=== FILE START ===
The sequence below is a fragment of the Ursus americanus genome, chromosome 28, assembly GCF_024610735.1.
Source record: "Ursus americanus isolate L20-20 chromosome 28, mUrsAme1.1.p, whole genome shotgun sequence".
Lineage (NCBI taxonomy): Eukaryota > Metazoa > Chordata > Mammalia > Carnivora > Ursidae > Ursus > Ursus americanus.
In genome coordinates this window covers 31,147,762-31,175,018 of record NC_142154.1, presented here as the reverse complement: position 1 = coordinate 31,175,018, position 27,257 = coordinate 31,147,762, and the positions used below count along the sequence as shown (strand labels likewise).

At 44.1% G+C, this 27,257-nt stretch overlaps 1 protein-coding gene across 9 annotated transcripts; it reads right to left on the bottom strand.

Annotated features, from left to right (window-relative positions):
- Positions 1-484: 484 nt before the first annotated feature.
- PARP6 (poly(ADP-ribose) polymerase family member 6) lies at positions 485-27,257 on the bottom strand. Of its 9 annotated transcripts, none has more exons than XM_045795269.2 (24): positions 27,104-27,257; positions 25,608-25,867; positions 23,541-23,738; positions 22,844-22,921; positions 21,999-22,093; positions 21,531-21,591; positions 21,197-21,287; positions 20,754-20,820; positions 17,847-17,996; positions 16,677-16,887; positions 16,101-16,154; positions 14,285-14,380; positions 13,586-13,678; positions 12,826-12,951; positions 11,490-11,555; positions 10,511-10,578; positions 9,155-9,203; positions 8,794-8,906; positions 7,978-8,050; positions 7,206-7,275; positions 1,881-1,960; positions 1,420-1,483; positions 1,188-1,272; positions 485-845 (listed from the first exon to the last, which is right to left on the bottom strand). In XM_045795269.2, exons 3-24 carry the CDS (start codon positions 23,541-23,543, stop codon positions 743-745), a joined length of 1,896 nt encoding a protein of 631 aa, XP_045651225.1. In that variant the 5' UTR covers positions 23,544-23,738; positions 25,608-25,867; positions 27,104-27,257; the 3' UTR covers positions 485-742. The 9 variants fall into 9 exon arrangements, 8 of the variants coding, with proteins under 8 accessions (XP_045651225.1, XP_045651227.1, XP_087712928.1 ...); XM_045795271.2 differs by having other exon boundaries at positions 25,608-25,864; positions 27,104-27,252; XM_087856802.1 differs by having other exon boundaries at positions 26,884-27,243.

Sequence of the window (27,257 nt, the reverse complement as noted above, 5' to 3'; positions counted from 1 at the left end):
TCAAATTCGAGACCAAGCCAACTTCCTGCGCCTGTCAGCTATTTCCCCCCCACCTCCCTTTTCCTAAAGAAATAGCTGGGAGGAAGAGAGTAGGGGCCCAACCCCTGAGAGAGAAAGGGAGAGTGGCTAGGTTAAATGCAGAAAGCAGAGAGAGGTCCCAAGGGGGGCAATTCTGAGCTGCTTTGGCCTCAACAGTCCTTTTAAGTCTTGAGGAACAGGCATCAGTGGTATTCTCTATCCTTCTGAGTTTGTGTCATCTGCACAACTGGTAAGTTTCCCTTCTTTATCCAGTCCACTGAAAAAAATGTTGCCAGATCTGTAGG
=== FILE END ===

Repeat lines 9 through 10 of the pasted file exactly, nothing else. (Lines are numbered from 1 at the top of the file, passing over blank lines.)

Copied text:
Sequence of the window (27,257 nt, the reverse complement as noted above, 5' to 3'; positions counted from 1 at the left end):
TCAAATTCGAGACCAAGCCAACTTCCTGCGCCTGTCAGCTATTTCCCCCCCACCTCCCTTTTCCTAAAGAAATAGCTGGGAGGAAGAGAGTAGGGGCCCAACCCCTGAGAGAGAAAGGGAGAGTGGCTAGGTTAAATGCAGAAAGCAGAGAGAGGTCCCAAGGGGGGCAATTCTGAGCTGCTTTGGCCTCAACAGTCCTTTTAAGTCTTGAGGAACAGGCATCAGTGGTATTCTCTATCCTTCTGAGTTTGTGTCATCTGCACAACTGGTAAGTTTCCCTTCTTTATCCAGTCCACTGAAAAAAATGTTGCCAGATCTGTAGG